On Sunday, May 13, some priests from the Diocese of Maiduguri came to some selected churches in Lagos to solicit for help—financial and spiritual. The priest who came to our church in Victoria Island did a good job considering he had just about five minutes to tell his story. By the time he had finished, there was dead silence.
Then a few handkerchiefs came out to wipe teary eyes. His was one of them…. To start with, the priest must have taken a look at the air-conditioned church with its well-polished marble floor; he must have seen the glistering chandeliers hanging in the hall and the beautiful flowers that decorated the altar. He could not have failed to notice the gaily dressed, affluent-looking parishioners. And he would have wondered if Maiduguri and Lagos were in the same country and if indeed, they were worshiping the same God. For the past couple of years, their own ‘churches’ have been under the shades of trees, open spaces, abandoned or ‘friendly’ homes. There were no grand pianos to accompany sonorous voices; just plaintive, fearful voices singing hymns from the heart.
There were no bulletins; just a couple of Bibles and song books. He did admit though that he could not remember when last he slept alone or so deeply. His life must have been furtive and harried like that of a fugitive.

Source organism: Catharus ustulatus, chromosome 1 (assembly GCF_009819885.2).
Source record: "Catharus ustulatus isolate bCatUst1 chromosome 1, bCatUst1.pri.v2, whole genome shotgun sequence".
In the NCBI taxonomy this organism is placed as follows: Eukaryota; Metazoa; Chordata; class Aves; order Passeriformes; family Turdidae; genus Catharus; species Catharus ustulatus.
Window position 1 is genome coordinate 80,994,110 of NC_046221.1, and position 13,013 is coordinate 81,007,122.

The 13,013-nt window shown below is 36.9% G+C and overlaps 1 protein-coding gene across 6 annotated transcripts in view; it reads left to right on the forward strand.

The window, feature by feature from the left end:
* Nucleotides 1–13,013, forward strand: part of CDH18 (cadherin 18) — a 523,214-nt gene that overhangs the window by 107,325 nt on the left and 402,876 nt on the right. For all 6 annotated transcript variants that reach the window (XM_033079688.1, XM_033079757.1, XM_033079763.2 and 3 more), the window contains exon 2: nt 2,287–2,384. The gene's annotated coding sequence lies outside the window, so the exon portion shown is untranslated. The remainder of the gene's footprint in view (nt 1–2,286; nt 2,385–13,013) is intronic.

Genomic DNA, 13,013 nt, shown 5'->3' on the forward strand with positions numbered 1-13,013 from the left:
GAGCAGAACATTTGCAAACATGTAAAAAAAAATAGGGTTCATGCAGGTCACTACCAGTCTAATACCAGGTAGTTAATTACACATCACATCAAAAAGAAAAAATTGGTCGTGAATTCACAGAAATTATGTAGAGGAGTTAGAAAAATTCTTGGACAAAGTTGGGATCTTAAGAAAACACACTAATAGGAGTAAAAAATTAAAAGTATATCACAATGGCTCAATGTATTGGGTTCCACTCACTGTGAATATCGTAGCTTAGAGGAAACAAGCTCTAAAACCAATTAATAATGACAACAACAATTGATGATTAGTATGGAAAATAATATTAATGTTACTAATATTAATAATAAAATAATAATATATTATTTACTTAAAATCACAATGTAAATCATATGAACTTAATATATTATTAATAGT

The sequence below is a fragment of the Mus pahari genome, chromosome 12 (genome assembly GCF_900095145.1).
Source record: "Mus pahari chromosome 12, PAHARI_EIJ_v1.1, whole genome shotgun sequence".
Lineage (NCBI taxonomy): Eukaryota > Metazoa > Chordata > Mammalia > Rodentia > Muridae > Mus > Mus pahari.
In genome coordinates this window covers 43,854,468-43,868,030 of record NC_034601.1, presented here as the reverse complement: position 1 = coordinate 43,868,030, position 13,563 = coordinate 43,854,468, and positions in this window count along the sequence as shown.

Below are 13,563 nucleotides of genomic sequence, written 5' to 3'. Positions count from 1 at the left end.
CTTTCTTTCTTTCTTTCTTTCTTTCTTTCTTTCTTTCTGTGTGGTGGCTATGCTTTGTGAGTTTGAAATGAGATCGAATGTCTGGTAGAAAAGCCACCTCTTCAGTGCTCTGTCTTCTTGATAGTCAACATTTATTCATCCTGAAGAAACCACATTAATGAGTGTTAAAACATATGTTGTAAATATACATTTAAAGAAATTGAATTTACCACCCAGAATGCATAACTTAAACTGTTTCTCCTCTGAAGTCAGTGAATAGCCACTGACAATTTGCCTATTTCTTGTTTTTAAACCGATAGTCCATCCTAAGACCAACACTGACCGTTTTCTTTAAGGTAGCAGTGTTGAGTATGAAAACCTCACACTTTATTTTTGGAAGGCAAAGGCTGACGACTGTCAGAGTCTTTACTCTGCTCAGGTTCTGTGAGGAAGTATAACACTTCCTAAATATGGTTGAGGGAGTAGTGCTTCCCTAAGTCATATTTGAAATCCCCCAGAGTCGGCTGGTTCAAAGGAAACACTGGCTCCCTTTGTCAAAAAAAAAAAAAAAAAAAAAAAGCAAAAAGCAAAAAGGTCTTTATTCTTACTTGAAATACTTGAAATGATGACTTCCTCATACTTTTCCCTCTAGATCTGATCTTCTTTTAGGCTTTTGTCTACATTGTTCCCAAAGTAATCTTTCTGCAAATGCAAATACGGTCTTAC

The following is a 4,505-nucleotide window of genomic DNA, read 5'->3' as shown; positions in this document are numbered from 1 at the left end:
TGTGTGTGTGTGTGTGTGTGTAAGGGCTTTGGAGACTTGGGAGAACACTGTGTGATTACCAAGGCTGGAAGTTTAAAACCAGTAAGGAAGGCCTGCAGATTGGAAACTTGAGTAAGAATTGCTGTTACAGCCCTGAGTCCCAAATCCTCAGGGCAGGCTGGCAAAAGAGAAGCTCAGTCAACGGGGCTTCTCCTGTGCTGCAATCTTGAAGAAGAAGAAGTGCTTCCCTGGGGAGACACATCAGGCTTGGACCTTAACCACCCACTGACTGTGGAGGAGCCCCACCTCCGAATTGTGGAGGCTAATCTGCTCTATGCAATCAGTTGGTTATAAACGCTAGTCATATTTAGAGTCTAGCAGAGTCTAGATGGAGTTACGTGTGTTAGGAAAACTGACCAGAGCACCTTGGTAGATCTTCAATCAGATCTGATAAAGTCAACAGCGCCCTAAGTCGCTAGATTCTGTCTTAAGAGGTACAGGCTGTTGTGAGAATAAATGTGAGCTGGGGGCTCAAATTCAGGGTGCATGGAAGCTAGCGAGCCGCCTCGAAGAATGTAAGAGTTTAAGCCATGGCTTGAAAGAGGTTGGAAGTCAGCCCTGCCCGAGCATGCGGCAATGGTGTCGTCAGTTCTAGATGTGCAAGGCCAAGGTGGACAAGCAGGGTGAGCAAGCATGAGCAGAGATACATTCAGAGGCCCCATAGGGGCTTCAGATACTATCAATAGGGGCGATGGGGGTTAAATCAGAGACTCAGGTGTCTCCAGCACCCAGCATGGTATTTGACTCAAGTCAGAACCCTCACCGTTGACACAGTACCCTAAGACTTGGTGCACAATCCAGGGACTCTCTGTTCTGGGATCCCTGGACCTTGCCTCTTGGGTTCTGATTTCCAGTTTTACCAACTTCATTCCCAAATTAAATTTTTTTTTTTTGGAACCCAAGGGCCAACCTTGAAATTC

Then the stories. The chilling stories. One was when a Deacon was celebrating Mass and the church was surrounded by Boko Haram fighters who shot into the air. Many of those who tried to escape were caught and slaughtered. Then these agents of hate and evil came into the church and slaughtered people. Blood flowed like water in God’s holy temple. The officiating Deacon was seized and slaughtered right on the altar like a sacrificial lamb—the highest form of martyrdom in Christendom. In another story, someone was asked to renounce his religion in front of his family.
He refused. He was slaughtered slowly in front of his wives and children. Then the most chilling for me. When a place was attacked and people fled, they would be cherry picked like shooting targets as they fled. Those who survived would come back after a while to look for their loved ones and try to give them a decent burial. Unfortunately, most of the carcases would have been eaten by wild pigs. These survivors would then go to where they assumed their loved ones died and gather the bones….
As at today, the available data shows that 26 priests, two hundred catechists and 32 nuns have been forced to flee the region. Worse, there are 3,860 widows and over 15,000 orphans. These, I am sure were those who registered. The figures could be lots more. They also didn’t include other denominations and other religions.
We in the south should realise how lucky we are. It could have been us. Maiduguri is not in Afghanistan; it is in Nigeria. We are can all help our brothers and sisters by sending money and materials to them. And our unceasing prayers. We can also counter the radicalisation of our youths in the North with our expressions of love, care and brotherhood in the South. These purveyors of evil and hate must not triumph.